Community Connections partners with UBC researchers in food security and collaboration

Community Connections Revelstoke has partnered with University of British Columbia researchers on two projects exploring food security and sustainability. Revelstoke community members are invited to collaborate on the project.


Two new research projects in Revelstoke are aiming to collaborate with community members to better understand food security and perspectives on sustainable and healthy rural communities.

The projects are a partnership between Eric Li, PhD of the Faculty of Management at UBC Okanagan, Master of Fine Arts candidate Cristalle Smith, and Melissa Hemphill of Community Connections (Revelstoke) Society.

The first research project titled Food Economy Research Project aims to better understand the inter-relationship between food consumption and challenges related to food security and accessibility to healthy food in rural communities.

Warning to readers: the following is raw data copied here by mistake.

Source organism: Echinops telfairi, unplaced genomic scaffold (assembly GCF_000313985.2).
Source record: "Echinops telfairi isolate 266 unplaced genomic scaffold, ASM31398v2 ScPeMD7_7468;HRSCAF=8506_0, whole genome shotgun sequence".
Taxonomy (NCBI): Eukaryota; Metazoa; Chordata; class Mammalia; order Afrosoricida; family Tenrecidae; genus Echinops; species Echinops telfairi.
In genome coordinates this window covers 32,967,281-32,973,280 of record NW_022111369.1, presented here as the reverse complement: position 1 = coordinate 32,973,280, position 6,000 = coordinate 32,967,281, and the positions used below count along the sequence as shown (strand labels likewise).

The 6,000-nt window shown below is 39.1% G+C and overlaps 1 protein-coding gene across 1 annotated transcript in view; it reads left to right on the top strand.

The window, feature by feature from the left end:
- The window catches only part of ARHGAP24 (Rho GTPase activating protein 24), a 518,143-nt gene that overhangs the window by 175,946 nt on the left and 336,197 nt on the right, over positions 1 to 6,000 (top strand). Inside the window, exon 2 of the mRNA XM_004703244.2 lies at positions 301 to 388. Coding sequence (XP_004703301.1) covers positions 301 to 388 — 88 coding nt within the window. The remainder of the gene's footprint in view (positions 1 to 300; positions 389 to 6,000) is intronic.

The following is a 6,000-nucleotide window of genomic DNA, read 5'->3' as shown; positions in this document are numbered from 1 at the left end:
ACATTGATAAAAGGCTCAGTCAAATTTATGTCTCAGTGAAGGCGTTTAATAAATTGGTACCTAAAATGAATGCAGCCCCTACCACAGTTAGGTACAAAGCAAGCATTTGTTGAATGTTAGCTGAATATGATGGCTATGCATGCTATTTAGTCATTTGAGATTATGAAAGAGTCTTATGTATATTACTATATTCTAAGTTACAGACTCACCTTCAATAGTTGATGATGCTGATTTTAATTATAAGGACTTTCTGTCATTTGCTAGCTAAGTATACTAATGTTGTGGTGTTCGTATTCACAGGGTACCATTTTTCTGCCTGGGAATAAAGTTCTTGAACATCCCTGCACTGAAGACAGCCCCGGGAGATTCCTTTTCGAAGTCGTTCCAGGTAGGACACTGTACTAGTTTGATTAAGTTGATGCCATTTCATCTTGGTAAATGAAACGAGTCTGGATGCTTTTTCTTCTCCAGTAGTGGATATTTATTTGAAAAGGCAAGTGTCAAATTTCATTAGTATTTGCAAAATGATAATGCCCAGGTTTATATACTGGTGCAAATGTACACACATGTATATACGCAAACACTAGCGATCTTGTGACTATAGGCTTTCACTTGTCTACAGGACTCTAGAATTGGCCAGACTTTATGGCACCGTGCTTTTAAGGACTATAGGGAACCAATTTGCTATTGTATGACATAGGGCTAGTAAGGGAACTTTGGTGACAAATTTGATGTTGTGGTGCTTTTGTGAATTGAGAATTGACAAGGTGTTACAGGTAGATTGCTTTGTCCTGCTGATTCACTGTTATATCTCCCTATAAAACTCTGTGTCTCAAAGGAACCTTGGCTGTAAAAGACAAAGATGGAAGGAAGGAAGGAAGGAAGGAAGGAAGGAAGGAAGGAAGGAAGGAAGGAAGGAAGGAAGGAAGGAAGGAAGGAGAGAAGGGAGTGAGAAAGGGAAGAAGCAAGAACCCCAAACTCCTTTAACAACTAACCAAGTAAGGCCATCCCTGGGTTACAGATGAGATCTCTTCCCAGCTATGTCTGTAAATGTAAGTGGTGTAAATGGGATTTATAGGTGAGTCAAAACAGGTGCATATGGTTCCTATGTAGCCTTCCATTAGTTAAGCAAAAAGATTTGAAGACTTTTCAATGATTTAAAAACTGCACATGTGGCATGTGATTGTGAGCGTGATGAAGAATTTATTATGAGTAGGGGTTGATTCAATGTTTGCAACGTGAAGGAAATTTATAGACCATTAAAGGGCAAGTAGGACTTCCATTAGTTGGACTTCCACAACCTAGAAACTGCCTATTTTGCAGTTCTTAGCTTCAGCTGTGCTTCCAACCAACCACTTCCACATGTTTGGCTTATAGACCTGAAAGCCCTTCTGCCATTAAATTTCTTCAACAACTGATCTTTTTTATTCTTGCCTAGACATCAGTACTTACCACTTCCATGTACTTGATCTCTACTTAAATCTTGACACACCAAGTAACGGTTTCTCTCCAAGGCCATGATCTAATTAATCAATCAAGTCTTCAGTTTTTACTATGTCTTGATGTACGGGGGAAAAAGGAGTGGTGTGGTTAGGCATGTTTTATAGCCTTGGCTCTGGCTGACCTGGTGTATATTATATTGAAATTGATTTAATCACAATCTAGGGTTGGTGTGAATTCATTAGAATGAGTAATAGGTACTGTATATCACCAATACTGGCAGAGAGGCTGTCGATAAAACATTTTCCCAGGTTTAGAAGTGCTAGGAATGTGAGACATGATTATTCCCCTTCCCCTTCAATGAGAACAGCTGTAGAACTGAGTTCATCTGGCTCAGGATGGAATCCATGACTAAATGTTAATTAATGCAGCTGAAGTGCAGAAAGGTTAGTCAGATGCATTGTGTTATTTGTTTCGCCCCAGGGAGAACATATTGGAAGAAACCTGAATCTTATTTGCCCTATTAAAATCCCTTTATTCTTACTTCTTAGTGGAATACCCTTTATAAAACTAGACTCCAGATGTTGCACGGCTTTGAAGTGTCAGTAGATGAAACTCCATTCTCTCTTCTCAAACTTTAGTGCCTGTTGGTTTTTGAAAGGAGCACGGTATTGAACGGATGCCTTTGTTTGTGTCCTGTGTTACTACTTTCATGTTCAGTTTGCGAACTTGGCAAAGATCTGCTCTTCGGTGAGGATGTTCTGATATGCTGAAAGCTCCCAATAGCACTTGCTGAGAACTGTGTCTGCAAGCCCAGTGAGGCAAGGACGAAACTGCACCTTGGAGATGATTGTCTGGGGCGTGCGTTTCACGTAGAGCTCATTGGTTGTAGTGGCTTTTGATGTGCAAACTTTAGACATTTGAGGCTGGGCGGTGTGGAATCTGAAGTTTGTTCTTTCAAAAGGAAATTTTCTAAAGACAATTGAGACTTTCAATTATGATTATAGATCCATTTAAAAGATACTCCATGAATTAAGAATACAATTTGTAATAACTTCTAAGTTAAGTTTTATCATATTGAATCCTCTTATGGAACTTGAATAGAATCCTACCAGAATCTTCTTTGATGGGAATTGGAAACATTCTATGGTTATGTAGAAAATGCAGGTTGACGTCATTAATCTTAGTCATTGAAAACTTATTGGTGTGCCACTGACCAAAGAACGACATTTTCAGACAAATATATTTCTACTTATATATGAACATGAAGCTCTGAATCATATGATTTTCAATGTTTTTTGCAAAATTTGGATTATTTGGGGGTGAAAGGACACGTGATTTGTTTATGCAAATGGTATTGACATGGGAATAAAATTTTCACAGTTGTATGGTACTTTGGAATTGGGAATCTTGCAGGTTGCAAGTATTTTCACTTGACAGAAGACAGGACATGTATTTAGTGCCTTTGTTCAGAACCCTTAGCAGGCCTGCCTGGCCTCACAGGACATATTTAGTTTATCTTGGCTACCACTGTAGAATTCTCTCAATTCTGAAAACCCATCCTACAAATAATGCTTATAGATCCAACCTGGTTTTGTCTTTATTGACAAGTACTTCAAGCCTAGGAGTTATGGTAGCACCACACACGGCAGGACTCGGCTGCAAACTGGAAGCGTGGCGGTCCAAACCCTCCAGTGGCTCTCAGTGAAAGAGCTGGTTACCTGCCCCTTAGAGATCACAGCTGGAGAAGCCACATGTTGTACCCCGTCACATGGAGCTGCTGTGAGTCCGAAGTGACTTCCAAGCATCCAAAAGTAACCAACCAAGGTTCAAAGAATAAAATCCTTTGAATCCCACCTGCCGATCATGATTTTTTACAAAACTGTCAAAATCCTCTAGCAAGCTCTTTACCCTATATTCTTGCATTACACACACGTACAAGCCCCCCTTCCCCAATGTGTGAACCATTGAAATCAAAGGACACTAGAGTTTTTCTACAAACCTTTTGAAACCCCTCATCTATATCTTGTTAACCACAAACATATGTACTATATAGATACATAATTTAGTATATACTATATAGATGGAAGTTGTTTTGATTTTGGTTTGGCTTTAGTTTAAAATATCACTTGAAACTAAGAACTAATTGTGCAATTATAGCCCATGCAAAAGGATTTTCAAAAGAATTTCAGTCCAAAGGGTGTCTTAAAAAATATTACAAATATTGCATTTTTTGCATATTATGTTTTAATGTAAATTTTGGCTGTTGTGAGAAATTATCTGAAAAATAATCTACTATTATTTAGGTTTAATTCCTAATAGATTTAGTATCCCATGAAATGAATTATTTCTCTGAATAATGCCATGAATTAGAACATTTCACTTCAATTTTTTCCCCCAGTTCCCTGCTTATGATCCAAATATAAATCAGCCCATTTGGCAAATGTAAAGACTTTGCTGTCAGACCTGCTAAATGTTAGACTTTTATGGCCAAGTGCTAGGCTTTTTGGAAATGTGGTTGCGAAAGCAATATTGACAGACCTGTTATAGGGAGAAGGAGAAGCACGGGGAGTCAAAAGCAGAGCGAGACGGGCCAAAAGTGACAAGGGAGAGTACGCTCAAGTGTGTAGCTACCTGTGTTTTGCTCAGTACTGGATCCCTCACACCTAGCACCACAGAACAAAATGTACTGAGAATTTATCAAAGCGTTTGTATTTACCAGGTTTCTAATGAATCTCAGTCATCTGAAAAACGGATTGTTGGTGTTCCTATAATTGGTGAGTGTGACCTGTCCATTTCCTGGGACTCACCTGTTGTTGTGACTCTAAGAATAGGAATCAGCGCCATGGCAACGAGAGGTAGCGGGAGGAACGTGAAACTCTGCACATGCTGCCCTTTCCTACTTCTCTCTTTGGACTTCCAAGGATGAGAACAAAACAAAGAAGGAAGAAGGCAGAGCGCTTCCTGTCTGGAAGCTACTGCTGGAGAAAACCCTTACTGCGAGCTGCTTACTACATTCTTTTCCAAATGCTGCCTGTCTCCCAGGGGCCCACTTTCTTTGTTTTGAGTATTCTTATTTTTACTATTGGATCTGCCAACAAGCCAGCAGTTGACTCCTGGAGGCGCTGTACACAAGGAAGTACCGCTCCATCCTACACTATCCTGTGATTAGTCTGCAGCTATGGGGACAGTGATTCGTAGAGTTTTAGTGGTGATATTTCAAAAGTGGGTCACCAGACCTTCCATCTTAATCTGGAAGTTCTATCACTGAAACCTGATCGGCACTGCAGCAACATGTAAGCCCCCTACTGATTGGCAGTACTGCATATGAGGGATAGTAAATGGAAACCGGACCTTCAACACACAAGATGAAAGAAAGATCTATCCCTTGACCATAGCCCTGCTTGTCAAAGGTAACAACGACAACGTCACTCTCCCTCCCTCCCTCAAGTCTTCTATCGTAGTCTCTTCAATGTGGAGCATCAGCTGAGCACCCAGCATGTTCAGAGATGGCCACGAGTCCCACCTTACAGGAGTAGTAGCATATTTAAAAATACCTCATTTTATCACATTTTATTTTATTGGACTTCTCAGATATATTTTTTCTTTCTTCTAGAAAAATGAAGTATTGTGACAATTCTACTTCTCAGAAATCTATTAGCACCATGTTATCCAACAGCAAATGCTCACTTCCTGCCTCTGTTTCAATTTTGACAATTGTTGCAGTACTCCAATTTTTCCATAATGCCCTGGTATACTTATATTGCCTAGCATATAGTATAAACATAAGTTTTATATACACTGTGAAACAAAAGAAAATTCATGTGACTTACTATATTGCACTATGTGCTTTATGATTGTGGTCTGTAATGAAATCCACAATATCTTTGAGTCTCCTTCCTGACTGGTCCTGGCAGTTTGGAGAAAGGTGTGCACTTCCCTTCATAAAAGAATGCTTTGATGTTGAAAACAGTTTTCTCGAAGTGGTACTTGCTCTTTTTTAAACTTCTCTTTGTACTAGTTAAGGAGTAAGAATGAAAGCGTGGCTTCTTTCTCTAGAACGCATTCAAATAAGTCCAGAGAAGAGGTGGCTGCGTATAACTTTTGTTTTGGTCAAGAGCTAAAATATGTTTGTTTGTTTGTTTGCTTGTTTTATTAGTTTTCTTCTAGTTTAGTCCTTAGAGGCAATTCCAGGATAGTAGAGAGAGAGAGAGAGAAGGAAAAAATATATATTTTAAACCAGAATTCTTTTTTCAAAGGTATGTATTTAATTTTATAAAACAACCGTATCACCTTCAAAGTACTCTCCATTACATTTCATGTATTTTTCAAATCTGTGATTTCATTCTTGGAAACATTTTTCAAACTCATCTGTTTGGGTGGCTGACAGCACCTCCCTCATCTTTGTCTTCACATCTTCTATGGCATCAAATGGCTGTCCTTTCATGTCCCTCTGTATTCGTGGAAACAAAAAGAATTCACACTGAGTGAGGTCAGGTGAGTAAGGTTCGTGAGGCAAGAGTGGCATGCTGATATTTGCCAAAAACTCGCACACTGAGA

The project will include two components: the Food Receipt Study will capture residents’ food consumption pattern and explore the opportunities for local food economy. The My Meal, My Recipe social campaign seeks to invite community members to share images of their meals and their recipes to build healthier eating and cooking habits.

The second research project titled Engaging Stakeholders in Co-Creating Sustainable Communities: A Study on Rural Communities in B.C. Interior aims to better understand residents’ and stakeholders’ perspectives on sustainable and healthy rural communities. This study will include an interactive photo/video-voice Community Pride workshop, an online residential survey, and one-on-one dialogue with community members.

The research team invites community members to collaborate in the research through various means.  Please contact Cristalle Smith at  250-718-0885 or Dr. Eric Li at if you are interested in participating in the research (or one part of the research project).

The projects are funded through the Mitacs Accelerate Internship Program, Regional Socio-Economic Development Institute of Canada Seed Grant Program and the Social Sciences and Humanities Research Council Insight Development Grant program. Research is conducted through the University of British Columbia Okanagan.